5 Ways to Build a Resilient Home

Houck Construction, Inc. has been building in Malibu for over 20 years. We would like to collaborate with homeowners and architects on rebuilding homes that will have the best chance of surviving the next fires, with some of the following recommendations:
  1. For siding, specify non-flammable material, such as fiber-cement siding, Cultured Stone, brick, or stucco. Avoid untreated wood.
  2. Use a fire-rated material, such as standing seam, tile, slate, or cementitious composite roofing. If you must use wood shakes, apply a good fire treatment but inform owners that the treatment is only good for a limited time (usually five years or so). A steeper roof pitch has much better fire resistance than a flat one. Burning embers roll off before they have time to burn through. Clean gutters regularly to maintain fire safety. Steer away from acrylic skylights. They can quickly melt and leave a gaping hole in the roof. Add non-flammable shutters.
  3. Entry points and windows. To keep flaming material from finding a way into the inner recesses of the home, critical areas should be covered with a 1/8-inch wire mesh. These include soffit vents, gable end vents, and even dryer vents. Consider tempered glass, instead of single pain or double-pain windows. Sliding doors that are tempered and insulated and have been found to withstand heat longer than standard plate glass.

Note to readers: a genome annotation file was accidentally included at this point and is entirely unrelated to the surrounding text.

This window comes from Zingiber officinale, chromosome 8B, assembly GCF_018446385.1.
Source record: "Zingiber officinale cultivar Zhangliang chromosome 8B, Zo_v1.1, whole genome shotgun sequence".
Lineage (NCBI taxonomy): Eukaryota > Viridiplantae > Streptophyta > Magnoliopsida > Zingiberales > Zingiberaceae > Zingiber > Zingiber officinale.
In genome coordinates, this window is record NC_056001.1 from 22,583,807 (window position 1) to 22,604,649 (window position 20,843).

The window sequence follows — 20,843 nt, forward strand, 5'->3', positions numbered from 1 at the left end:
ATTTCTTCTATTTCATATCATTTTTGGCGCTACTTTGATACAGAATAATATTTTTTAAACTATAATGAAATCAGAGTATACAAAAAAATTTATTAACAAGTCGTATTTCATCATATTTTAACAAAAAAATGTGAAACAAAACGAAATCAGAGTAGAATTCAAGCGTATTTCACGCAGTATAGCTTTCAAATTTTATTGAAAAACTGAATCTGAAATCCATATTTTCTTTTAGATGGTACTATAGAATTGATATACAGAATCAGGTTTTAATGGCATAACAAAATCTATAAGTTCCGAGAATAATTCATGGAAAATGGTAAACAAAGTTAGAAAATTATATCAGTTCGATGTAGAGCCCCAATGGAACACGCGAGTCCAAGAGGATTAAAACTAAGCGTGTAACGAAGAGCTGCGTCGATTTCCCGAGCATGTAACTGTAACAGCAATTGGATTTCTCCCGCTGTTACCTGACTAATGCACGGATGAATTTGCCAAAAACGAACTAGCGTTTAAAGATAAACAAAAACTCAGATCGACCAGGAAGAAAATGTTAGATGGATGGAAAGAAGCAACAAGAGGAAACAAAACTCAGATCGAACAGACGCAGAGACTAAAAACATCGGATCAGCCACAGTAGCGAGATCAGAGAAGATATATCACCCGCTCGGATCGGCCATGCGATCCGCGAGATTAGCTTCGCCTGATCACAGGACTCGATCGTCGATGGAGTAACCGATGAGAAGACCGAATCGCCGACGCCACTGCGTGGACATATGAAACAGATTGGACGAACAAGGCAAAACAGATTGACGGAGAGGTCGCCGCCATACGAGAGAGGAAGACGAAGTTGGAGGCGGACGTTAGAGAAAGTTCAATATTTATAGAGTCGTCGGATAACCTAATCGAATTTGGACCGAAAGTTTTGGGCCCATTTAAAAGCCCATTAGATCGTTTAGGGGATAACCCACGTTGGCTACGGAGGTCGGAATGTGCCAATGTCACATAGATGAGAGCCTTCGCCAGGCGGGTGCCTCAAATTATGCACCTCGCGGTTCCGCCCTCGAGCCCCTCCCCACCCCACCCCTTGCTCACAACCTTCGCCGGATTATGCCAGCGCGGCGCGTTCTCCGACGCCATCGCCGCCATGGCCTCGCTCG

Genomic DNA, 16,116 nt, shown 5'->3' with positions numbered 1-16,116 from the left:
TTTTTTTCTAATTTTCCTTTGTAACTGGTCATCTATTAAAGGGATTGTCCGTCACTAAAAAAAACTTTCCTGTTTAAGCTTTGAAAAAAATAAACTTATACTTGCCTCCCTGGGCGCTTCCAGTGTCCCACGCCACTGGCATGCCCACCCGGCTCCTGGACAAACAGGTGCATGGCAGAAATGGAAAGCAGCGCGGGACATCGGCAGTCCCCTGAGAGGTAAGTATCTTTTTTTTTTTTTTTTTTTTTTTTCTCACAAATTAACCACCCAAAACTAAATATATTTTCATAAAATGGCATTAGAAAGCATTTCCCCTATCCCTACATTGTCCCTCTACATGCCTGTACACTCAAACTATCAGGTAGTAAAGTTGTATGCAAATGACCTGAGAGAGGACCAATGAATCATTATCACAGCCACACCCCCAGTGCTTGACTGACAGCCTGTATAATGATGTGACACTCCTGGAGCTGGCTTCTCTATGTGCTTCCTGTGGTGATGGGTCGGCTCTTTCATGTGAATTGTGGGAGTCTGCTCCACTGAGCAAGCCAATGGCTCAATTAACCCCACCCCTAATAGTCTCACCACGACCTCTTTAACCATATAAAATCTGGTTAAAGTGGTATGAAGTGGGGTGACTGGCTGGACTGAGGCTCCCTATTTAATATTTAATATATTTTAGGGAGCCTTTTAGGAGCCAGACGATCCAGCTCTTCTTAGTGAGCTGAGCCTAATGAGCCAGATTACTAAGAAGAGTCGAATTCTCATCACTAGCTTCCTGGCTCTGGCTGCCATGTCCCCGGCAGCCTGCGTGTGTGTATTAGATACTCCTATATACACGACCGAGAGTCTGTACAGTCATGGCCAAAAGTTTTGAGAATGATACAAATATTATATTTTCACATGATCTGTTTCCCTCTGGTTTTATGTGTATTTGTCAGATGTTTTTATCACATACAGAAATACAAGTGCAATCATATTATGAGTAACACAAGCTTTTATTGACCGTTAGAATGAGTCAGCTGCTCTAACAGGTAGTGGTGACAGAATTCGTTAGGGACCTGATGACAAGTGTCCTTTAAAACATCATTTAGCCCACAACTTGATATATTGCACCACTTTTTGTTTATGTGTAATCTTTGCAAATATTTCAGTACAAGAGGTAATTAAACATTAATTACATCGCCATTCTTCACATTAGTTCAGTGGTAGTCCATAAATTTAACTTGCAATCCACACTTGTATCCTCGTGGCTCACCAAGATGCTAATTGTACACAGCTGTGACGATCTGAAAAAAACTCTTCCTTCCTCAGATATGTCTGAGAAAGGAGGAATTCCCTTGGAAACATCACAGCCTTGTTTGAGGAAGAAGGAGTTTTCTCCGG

4. Wood decks often provide fuel for wildfires and ignite the house. If you do use wood, it should be treated against fire. Better yet, consider building with composites, which may spread fire less quickly. Also, look at concrete products and think about terracing and landscaping as an alternative to a traditional wood deck. Put metal screening around the crawlspace beneath the deck, to keep fire and embers out.
  5. Landscaping & Fences. Wildfire generally moves faster uphill, with longer flames than on level ground. Rate of fire spread may double for every 20-degree increase in slope. Maintain “fuel-free” area of landscaping around the home. Keep dead or flammable vegetation well clear of outbuildings and the main house. Place shrubs at least 20 feet from structures. Flammable wooden fences can act like an incendiary fuse, leading flames directly to the house. Create a firestop of masonry between the house and the fence–or simply build the fence of masonry or metal components.